If you’re an east-coast intellectual liberal, this film is for you. If you’re out for an easy Friday-night date movie… you might walk away with a bit of a headache. This is a sprawling movie with large-scale ambitions and a design team doing a high-wire act, which leaves plenty of room to trip and fall, alas. Still, there is more that deserves to be written about this film.
Here’s part of the beauty that Norton achieves: Like Bogart in all his film noir detective flicks, we see Lionel get beat up by strangers in the dark, wake up in places unknown, wrongly accused by the cops, and double-crossed on a regular basis. But this confused character, who is nicknamed “Freak Show,” starts with none of the tough-guy swagger of Bogart, and Norton’s development of his confidence and consciousness is wisely timed and skillfully paced, so that when Lionel finally tosses his hat and coat into the arms of the gun-toting henchmen of his dangerous adversary and says “Hold this for me, will ya sweetheart,” it’s a grand little moment; he’s gone full Bogart. But the movie doesn’t stop there.
In his combined roles of actor, writer, director and producer, Edward Norton has taken the well-worn, film-noir detective genre and elevated it. This is not a bleak, fatalistic tale. Norton’s freak-show character has blown past Bogart. Lionel won’t be back to make another dead-end detective thriller. For better or worse, this character experiences change, and even if it is sad change, there is a refreshing optimism in that twist. The time-loop stops here.*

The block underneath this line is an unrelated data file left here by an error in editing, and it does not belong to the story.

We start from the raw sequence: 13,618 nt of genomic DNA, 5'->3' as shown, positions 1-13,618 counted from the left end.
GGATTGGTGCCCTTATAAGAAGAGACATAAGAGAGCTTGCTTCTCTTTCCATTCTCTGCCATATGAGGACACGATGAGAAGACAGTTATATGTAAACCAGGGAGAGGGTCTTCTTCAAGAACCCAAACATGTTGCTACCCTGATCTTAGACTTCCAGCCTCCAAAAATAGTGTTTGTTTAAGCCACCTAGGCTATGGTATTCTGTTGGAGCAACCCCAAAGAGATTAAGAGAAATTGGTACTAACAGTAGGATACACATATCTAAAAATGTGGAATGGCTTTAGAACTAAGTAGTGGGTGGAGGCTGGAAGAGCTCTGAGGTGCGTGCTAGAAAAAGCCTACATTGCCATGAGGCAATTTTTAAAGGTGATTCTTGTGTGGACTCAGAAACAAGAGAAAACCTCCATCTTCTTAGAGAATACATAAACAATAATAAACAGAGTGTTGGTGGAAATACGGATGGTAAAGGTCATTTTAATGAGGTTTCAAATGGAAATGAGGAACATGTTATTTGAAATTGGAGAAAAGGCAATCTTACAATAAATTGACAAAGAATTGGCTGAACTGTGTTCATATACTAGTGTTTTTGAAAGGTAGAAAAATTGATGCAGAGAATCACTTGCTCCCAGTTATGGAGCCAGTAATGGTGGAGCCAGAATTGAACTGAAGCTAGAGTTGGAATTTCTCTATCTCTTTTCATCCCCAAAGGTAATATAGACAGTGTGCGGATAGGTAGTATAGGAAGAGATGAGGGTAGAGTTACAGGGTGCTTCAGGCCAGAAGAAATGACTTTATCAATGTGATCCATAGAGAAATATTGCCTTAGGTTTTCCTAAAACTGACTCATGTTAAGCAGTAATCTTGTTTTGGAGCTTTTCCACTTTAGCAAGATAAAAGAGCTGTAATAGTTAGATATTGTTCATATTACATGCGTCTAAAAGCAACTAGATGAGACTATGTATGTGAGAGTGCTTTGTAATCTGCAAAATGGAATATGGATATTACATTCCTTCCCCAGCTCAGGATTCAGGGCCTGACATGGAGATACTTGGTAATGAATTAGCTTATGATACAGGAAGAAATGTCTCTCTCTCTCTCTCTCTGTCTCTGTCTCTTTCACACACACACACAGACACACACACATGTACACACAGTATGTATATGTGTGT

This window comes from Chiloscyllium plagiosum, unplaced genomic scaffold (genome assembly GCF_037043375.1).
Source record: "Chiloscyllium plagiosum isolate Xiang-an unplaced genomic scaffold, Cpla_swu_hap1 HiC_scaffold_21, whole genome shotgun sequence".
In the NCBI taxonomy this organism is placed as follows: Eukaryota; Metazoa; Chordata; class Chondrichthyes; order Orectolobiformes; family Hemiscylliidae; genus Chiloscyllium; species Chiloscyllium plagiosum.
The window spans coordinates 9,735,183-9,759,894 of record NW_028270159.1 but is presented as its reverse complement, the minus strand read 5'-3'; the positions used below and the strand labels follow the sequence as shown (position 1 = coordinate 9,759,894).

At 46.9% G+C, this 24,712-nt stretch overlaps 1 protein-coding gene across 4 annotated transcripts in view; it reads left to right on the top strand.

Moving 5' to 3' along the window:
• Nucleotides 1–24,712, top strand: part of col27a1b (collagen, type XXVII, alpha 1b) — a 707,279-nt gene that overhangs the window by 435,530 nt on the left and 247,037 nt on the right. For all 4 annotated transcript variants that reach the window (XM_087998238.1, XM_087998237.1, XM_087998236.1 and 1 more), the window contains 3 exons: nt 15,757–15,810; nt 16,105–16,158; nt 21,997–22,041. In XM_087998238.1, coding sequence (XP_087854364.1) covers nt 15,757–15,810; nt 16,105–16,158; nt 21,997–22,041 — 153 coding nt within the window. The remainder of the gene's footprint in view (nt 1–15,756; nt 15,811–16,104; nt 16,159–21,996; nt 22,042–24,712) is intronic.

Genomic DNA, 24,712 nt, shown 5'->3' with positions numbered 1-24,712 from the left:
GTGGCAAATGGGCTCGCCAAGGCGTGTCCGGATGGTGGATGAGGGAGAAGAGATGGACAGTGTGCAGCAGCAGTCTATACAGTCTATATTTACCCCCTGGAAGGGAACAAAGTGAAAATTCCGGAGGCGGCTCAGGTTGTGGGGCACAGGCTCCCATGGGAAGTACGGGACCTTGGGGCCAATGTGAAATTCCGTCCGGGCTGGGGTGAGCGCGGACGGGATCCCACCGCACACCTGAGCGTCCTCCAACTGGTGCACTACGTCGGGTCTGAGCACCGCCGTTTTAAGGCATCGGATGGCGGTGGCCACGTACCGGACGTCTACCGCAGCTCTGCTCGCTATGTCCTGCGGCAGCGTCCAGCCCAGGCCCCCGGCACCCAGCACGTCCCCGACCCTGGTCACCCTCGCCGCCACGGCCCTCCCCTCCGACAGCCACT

This is a story about a man who learns for himself the relevance of morality and the definition of heroism. This is a movie that challenges us to rethink our apathetic habits and aim higher than self-preservation. It’s a traditional tale restyled for our times right now. (And yes, Alec Baldwin is playing Donald Trump. Alec Baldwin will never be able to stop playing Trump, and that’s okay too. This is another way for him to dig deeper into that archetypical persona, and it’s worth watching. He’s got a brilliant speech at the end of the movie that might be worth the price of admission in itself.)
Is the movie too long? Yes. Is it too complicated? Maybe. Is it too messy? Probably. Is it too grandiose? I refuse to say yes to that. I am inspired by Norton’s aspirations. What he achieved in 45 days of shooting, on a small budget, as an actor-turned-director, is impressive. Is this a masterpiece? No. But does everything have to be a masterpiece?
Here’s what this is: This is real cinema. Like the movies in the old days that were a special event, an adventurous outing – this movie is gorgeous to look at and has a reason to be. It’s not an insult to your intelligence or a waste of your time, like far too many movies are these days. Helen Highly Recommends you give this movie a chance. Root for Edward Norton. Root for William Dafoe. Root for Gugu Mbatha-Raw. You have every reason to feel good about rooting for this movie.
* Might I humbly suggest that I’d love to see Lionel come back and do a sequel where he’s a journalist and more closely involved with William Dafoe’s character?
Motherless Brooklyn opens in theaters Nov. 1st.
Watch the trailer below: